In C++ it is fairly simple to display the actual value of a pointer to an object. For example:

// hope this makes sense: (please edit if not)
void* p = New CSomething();
cout << p;

Is there a way to do something like this in .NET?

The value of doing this would/could only be educational, e.g. for purposes of demonstration as in displaying a value for students to see rather than just comparing for reference equality or null (nothing) to prove shallow copies, immutability etc.


I understand that if you provide the compiler the /unsafe option, you will be allowed to write 'unsafe' code, and with it have access to pointers.

I haven't tested this but found it in this artice


Seems the main thing to remember is that you would have to mark any code using unsafe code with the unsafe keyword:

unsafe public static void Main()
Unsafe code doesn't let you have pointers to managed types. See the [fixed]( documentation.
Matthew Flaschen
+2  A: 

RuntimeHelpers.GetHashCode will give you an identity-based hash code. In practice, this is probably based on address. As explained:

"RuntimeHelpers.GetHashCode is useful in scenarios where you care about object identity. Two strings with identical contents will return different values for RuntimeHelpers.GetHashCode, because they are different string objects, although their contents are the same."

Interning of string literals is the main possible exception. This is actually the same in C++.

Matthew Flaschen
I'm not sure why you got downvoted. Sure your answer is different, but it is good food for thought. It's true that Object.GetHashCode() (which RuntimeHelpers is using) is based on the object's location in memory, as that's the only distinctive aspect of the object available at this level. I will often call Object.GetHashCode() during debugging just to verify two references do or don't point to the same object.
Matt Greer

In .Net you don't work with pointers at all. So you would create reference objects, of which you can always see the value.

When comparing reference objects, the references are compared, not the actual values! (Except for comparing strings, where the '==' is overloaded).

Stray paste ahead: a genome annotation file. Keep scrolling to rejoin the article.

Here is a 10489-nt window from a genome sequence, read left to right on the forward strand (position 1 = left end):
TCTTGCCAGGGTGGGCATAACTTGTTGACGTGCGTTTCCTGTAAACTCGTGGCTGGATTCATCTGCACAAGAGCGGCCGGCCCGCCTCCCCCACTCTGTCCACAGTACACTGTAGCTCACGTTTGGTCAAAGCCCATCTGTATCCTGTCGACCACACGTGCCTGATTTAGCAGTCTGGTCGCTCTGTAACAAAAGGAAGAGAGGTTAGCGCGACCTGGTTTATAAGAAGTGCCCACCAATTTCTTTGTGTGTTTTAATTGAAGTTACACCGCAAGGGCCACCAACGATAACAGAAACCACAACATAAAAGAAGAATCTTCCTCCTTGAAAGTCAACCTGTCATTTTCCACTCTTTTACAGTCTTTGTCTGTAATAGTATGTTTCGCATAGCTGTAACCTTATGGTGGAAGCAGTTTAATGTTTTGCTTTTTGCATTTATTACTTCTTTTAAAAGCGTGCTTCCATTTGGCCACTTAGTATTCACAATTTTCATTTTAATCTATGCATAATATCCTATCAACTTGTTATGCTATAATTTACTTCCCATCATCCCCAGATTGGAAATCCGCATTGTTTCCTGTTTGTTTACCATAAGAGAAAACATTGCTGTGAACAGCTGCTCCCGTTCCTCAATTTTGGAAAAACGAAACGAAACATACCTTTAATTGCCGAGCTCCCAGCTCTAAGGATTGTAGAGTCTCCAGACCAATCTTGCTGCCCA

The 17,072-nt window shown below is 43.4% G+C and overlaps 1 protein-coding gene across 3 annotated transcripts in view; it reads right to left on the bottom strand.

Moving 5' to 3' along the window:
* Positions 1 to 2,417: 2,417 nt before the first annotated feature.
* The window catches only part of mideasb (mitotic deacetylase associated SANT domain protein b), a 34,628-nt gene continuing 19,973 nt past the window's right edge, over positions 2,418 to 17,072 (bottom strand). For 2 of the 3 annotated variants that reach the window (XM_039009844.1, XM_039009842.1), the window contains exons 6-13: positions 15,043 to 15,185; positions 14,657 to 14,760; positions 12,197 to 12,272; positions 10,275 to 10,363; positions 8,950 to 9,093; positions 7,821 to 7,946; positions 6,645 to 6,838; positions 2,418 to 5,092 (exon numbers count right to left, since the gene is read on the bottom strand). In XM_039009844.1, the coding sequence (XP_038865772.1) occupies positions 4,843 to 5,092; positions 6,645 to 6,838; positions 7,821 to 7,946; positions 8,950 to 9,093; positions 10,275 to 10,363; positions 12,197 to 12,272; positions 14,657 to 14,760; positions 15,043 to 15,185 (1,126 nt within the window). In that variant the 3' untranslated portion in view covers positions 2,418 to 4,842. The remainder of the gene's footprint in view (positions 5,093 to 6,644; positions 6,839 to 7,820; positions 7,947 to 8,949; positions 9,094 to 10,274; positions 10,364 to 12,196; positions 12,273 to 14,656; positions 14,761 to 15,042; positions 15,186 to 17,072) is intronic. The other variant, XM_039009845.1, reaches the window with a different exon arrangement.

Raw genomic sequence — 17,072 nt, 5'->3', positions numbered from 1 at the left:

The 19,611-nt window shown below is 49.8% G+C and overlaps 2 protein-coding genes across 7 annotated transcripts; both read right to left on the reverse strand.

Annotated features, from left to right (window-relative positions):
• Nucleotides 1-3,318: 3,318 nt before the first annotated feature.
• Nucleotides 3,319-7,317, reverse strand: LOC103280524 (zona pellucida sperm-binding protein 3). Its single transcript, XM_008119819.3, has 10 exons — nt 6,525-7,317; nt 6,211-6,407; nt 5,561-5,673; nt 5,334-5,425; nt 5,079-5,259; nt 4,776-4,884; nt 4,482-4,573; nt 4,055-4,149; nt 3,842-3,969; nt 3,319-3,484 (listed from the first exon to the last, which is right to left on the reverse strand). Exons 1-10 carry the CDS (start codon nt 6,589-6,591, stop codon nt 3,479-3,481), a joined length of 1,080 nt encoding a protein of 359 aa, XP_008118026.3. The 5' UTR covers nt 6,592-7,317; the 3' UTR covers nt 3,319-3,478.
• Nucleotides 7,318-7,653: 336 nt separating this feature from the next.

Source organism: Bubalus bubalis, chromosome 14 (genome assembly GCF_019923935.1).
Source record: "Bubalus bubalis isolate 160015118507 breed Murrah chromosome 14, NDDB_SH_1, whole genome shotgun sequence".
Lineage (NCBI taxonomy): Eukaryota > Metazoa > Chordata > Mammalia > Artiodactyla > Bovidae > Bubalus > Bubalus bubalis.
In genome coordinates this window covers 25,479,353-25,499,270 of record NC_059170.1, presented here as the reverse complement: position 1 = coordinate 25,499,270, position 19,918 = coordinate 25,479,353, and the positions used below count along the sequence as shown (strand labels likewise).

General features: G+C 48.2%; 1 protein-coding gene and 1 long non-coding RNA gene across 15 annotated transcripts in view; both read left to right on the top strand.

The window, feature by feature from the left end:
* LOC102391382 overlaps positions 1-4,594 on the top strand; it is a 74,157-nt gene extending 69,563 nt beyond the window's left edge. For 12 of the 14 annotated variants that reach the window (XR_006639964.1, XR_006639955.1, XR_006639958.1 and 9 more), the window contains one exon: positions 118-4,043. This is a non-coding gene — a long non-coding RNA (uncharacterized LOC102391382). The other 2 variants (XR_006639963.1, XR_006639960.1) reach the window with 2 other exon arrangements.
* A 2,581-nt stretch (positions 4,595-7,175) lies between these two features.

Maybe an .Net example of what you want to demonstrate would elaborate things...

    object o = new Object(); 
    int *ptr = &o; //Get address

    Console.WriteLine((int)ptr); //Write address

You need to compile this with the /unsafe switch

Jesper Palm
Matthew Flaschen
Tim Robinson
Matthew Flaschen
My bad. Only been using this for Bitmap objects converted to byte arrays.
Jesper Palm
You can take an interior pointer to a field within an object. Or as @Jesper says, a pointer to the start of a string or an array.
Tim Robinson
+4  A: 

If this is for education purposes, I suggest you use a debugger instead. If you load SOS.dll (which is part of the .NET framework) into WinDbg or even Visual Studio, you can examine the actual objects in memory.

E.g. to list the heap use the !dumpheap -stat command. The !do command dumps a mananaged object on the specified memory address and so forth. SOS has numerous commands that will let you examine internal .NET structures, so it is a really useful tool for learning more about the runtime.

By using the debugger for this, you're not restricted to looking at demo applications. You can peek into the details of real applications. Also, you'll pick up some really useful debugging skills.

There are several excellent introductions to debugging using WinDbg + SOS. Check Tess' blog for lots of tutorials.

Brian Rasmussen
+4  A: 

You can use GCHandle to get the address of a pinned object. The GC can move objects around so the only sensible address to get is one of a pinned object.

GCHandle handle = GCHandle.Alloc(obj, GCHandleType.Pinned);

Remember though that GCHandle will only pin objects that are primitive or blittable types. Some objects are blittable (and you can set it up for demo purposes so it works) but any reference type will not be blittable.

You'll need to add an explicit blittable description using [StructLayout(LayoutKind.Sequential)] or use the debugger to directly inspect addresses of object that do not meet these criteria.

Ron Warholic

You can retrieve the address of an object in .NET, such as with unsafe code, but the address you get back will only be temporary -- it'll be a snapshot as of the point where you take the address.

The next time a garbage collection happens, the address of your object is likely to change:

  • If the object is no longer referenced from anywhere, it will be collected, and some other object will occupy that address
  • If the object is still being referenced, it will probably be promoted to a higher generation (and therefore moved to a different GC heap). Alternatively, if it's already in generation 2, it will probably be moved in memory as the heap is compacted.

The existence of the garbage collector is the reason why the int* pointer in @Jesper's exists in the scope of a { } block. The pointer is fixed only within that block; once execution leaves the block, the object is entitled to be collected and/or moved.

Tim Robinson